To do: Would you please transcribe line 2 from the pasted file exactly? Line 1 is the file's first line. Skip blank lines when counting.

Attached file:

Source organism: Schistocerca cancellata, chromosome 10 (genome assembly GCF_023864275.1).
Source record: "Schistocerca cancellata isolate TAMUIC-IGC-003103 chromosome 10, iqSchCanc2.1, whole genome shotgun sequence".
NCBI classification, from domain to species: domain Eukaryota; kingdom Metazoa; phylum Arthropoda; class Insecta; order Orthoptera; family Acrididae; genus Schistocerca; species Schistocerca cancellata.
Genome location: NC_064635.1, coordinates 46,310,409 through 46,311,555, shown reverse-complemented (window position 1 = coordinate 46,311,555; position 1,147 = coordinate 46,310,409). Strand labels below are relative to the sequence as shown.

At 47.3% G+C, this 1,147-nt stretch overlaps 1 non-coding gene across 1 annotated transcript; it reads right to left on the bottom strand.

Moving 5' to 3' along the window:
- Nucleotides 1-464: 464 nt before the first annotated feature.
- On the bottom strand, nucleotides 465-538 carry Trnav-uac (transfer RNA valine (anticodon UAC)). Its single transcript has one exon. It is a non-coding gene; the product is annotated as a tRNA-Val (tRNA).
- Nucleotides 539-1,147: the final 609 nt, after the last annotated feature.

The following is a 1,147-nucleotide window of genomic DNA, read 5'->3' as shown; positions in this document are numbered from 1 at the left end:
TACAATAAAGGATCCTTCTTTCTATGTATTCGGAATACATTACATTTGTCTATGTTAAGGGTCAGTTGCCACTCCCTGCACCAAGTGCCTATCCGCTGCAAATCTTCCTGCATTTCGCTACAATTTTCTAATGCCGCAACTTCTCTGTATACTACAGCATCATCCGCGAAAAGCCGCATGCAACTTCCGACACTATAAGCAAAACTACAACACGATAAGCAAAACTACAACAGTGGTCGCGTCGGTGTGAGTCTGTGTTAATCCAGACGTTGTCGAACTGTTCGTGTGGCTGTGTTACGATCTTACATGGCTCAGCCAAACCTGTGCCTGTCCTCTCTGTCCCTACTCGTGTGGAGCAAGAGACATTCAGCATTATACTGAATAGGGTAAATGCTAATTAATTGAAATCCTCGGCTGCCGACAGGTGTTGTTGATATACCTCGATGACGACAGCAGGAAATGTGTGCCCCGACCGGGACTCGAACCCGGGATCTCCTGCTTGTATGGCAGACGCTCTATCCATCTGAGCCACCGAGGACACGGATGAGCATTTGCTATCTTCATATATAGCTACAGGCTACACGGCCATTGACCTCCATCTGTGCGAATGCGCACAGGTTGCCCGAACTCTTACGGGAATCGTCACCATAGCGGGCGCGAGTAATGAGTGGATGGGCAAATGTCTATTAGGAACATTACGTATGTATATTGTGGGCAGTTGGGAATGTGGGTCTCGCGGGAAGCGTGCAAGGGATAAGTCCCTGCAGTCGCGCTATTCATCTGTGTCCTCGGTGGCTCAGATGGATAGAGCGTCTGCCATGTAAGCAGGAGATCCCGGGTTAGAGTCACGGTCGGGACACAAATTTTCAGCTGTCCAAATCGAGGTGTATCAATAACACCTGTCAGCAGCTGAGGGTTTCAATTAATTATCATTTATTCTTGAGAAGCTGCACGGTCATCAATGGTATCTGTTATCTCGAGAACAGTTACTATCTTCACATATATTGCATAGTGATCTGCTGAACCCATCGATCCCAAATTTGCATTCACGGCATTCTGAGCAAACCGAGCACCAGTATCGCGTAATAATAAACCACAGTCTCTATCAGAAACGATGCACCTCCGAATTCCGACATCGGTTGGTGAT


Source record: "Schistocerca cancellata isolate TAMUIC-IGC-003103 chromosome 10, iqSchCanc2.1, whole genome shotgun sequence".